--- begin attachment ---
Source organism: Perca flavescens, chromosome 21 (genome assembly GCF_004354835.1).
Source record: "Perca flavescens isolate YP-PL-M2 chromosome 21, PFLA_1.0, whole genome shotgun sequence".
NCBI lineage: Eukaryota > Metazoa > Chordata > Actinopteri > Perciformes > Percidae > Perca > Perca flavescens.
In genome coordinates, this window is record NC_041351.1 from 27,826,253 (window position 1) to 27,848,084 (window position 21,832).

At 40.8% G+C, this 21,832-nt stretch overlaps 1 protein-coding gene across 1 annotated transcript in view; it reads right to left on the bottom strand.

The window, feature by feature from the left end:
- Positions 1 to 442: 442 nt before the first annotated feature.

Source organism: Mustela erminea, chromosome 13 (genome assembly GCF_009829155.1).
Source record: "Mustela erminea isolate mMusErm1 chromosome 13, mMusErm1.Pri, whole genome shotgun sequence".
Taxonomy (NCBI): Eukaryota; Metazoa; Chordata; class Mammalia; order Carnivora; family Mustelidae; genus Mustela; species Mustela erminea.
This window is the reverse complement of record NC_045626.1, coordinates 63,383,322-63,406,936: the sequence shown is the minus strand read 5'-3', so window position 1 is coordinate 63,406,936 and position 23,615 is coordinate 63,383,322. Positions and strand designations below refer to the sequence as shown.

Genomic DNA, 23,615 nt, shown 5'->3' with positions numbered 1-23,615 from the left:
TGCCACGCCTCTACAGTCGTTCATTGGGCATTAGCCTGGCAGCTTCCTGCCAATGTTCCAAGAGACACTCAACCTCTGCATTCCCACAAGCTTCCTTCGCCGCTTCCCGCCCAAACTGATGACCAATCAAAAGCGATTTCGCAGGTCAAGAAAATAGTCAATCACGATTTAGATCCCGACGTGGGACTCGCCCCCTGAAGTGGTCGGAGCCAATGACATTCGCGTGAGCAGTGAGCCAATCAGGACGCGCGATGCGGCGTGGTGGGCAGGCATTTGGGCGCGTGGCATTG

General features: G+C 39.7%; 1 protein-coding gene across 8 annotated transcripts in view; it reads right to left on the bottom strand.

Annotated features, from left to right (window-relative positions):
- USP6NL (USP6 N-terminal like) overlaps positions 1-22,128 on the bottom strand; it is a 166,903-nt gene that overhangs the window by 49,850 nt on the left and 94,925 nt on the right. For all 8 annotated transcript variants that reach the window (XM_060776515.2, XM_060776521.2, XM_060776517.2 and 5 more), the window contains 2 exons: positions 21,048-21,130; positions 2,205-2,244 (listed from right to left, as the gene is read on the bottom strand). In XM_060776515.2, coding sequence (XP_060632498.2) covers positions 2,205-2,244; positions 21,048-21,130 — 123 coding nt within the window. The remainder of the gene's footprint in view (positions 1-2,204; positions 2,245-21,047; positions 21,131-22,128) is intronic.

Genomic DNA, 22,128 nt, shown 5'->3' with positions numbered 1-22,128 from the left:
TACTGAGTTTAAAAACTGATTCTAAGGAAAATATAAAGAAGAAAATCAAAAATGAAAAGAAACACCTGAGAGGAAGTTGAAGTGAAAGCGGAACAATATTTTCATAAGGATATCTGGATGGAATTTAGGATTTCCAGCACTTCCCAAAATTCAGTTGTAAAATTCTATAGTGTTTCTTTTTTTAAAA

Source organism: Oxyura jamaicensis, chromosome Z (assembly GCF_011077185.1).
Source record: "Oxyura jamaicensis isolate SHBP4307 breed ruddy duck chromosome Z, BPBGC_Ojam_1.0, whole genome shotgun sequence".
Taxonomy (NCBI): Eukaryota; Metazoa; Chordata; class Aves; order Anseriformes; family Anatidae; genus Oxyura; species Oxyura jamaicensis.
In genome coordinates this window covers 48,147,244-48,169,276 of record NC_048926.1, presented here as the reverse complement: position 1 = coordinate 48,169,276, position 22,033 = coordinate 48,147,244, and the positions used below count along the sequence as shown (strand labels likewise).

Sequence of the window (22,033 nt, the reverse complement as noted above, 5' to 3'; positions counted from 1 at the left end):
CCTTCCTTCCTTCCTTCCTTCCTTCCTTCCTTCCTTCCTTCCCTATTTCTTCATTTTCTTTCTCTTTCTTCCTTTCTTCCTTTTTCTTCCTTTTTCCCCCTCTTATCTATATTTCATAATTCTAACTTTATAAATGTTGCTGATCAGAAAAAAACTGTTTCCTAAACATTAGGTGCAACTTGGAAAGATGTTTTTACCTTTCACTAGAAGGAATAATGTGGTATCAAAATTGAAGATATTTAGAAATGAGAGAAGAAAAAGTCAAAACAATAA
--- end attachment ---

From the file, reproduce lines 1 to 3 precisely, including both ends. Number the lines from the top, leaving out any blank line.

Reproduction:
Source organism: Perca flavescens, chromosome 21 (genome assembly GCF_004354835.1).
Source record: "Perca flavescens isolate YP-PL-M2 chromosome 21, PFLA_1.0, whole genome shotgun sequence".
NCBI lineage: Eukaryota > Metazoa > Chordata > Actinopteri > Perciformes > Percidae > Perca > Perca flavescens.